IBM said on Thursday it will spend $240 million over the next decade to fund a new artificial intelligence research lab at the Massachusetts Institute of Technology. The resulting MIT–IBM Watson AI Lab will focus on a handful of key AI areas including the development of new "deep learning" algorithms. Deep learning is a subset of AI that aims to bring human-like learning capabilities to computers so they can operate more autonomously. The Cambridge, Mass.-based lab will be led by Dario Gil, vice president of AI for IBM Research and Anantha Chandrakasan, dean of MIT's engineering school. It will draw upon about 100 researchers from IBM (ibm) itself and the university.
IBM Watson Health has formed a medical imaging collaborative with more than 15 leading healthcare organizations. The goal: To take on some of the most deadly diseases. The collaborative, which includes health systems, academic medical centers, ambulatory radiology providers and imaging technology companies, aims to help doctors address breast, lung, and other cancers; diabetes; eye health; brain disease; and heart disease and related conditions, such as stroke. Watson will mine insights from what IBM calls previously invisible unstructured imaging data and combine it with a broad variety of data from other sources, such as data from electronic health records, radiology and pathology reports, lab results, doctors' progress notes, medical journals, clinical care guidelines and published outcomes studies. As the work of the collaborative evolves, Watson's rationale and insights will evolve, informed by the latest combined thinking of the participating organizations.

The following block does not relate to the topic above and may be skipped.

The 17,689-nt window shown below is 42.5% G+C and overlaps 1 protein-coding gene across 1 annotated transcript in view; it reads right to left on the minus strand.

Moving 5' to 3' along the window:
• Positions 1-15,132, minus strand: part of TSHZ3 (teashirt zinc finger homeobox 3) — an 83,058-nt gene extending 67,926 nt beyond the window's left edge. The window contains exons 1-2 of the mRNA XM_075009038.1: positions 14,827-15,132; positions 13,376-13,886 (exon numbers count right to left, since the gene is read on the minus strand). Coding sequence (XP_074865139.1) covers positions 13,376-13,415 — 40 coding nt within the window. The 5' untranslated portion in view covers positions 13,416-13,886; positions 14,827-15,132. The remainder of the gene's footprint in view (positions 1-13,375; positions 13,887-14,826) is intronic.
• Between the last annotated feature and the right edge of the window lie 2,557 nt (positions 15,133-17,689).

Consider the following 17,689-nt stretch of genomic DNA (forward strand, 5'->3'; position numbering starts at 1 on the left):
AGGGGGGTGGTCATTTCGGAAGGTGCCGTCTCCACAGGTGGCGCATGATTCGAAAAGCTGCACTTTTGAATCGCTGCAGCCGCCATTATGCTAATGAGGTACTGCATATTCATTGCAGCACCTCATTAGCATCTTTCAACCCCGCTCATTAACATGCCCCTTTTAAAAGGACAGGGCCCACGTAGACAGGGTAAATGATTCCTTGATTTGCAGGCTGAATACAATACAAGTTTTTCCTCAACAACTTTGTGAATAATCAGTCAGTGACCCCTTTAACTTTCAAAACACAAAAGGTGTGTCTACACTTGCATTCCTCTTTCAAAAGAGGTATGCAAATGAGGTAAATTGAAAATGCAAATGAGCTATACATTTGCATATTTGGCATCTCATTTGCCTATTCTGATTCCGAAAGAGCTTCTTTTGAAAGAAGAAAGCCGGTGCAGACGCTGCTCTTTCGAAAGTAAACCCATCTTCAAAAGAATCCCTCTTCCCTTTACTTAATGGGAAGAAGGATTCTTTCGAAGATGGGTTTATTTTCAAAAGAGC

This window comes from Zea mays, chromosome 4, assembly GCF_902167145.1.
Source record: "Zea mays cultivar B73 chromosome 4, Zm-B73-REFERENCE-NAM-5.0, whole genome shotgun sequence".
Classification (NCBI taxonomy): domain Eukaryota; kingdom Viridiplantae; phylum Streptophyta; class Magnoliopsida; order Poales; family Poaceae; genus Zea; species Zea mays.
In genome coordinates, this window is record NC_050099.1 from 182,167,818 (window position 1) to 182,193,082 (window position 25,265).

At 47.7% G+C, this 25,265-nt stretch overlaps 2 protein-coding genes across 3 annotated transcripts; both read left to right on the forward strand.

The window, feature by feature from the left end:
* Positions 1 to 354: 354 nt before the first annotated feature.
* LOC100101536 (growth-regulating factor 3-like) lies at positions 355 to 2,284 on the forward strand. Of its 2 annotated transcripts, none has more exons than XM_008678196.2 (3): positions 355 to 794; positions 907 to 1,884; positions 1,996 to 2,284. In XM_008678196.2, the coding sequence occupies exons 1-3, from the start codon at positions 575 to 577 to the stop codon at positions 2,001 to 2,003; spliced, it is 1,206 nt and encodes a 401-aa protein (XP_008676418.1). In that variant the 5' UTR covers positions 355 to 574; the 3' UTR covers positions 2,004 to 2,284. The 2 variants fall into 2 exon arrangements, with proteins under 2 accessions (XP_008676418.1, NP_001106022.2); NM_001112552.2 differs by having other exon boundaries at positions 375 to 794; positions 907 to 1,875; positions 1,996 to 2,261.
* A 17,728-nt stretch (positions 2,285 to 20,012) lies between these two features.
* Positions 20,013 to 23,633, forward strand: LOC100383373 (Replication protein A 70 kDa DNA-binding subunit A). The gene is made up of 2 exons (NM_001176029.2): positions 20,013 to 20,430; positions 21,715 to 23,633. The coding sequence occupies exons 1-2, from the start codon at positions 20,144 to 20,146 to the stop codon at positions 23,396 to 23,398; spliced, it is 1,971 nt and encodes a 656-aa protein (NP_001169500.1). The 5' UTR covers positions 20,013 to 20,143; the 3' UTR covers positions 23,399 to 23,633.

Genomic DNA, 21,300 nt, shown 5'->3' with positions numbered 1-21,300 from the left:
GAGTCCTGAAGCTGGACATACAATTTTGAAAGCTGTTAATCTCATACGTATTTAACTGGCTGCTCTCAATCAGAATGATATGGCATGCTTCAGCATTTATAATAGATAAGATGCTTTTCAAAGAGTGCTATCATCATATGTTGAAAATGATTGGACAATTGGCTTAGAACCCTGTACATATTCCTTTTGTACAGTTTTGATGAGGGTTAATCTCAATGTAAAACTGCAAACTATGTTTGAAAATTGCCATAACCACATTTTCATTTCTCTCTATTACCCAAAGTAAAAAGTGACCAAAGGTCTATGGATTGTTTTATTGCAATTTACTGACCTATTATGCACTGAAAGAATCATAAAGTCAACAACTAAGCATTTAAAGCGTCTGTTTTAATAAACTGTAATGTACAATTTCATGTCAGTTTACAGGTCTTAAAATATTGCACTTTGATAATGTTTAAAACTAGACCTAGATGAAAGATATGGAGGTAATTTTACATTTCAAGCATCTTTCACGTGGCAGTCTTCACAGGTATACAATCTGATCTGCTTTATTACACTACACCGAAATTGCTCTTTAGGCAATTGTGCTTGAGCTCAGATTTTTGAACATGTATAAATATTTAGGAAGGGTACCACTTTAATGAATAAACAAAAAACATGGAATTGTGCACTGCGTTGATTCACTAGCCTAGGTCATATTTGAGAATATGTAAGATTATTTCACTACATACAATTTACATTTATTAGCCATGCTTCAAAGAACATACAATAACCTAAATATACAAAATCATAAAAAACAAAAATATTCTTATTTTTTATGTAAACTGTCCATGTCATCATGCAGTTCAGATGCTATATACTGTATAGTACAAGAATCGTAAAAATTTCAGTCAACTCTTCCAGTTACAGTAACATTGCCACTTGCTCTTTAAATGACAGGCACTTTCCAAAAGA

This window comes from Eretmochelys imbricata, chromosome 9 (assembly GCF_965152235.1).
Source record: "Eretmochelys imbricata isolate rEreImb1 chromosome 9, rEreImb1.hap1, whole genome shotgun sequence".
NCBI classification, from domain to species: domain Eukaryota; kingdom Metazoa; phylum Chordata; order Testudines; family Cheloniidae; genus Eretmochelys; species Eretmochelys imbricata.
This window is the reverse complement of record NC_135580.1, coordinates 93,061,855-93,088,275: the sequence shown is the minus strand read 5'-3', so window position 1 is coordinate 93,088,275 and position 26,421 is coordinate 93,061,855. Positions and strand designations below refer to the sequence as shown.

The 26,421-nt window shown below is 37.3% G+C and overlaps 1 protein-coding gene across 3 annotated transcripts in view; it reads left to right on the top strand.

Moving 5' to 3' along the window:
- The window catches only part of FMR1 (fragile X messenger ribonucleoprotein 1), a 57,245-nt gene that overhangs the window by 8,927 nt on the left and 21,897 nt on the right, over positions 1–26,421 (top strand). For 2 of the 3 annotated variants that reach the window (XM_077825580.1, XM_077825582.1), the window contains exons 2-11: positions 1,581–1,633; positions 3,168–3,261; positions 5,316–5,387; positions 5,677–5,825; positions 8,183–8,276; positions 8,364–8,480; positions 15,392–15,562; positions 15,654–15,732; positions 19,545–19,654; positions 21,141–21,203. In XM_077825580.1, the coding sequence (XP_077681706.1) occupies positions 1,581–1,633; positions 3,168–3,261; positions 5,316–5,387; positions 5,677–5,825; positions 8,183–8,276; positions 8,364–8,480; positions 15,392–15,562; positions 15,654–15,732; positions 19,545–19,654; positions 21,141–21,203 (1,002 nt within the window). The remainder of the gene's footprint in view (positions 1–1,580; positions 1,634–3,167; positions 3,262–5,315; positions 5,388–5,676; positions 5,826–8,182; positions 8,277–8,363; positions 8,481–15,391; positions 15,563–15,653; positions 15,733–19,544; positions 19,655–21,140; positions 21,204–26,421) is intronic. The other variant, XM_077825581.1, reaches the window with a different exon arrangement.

Two years after originally announcing it, Medtronic and IBM Watson have launched their joint platform the Sugar.IQ, a digital diabetes assistant. "It is designed for people who are currently using Guardian Connect; so made for people on multiple daily injections. It is a personal assistant a little bit like Alexa or Siri," Huzefa Neemuchwala, global head of digital health solutions and AI at Medtronic, said in a Facebook live informational session. "It is an intelligent assistant that keeps track of all of your information and has all of your information in one place. Then through Watson technology we use this information to power insights so we can better manage your diabetes so that you can spend more time in range."
IBM Watson burst onto the scene in 2011 as a Jeopardy-playing computer and quickly became synonymous with artificial intelligence. Since then, AI has become a lot more commonplace thanks to the rise of digital assistants like Siri, Amazon's Alexa and Google Assistant, but Watson is still chugging away in more ways than you might think, powering everything from cancer treatment software to hotel concierge robots (pictured above). I had a chance to talk to Maya Weinstein, Senior Interaction Design and Creative Director at IBM Watson, about everything from the current crop of AI assistants to how the technology can help save lives. Check out the full interview (with some light edits for clarity) below. Jacob Kleinman: What do you think of the rise of consumer AI products like chatbots or Amazon Echo?
WIRED Health 2016 takes place on 29 April in London. IBM's Watson supercomputer is perhaps best known for winning the gameshow Jeopardy, but its expertise is now being applied to healthcare Kyu Rhee will be speaking at WIRED Health 2016 on 29 April in London. From helping humans live longer to understanding the brain, WIRED Health will hear from the innovators transforming this critical sector. You might know IBM's Watson best for its victory on US game show Jeopardy!, or perhaps for its cookery prowess, or even the campaign to elect it to the US presidency. But IBM hopes that its supercomputer can also change the way doctors diagnose their patients, putting vast quantities of data at a physician's fingertips.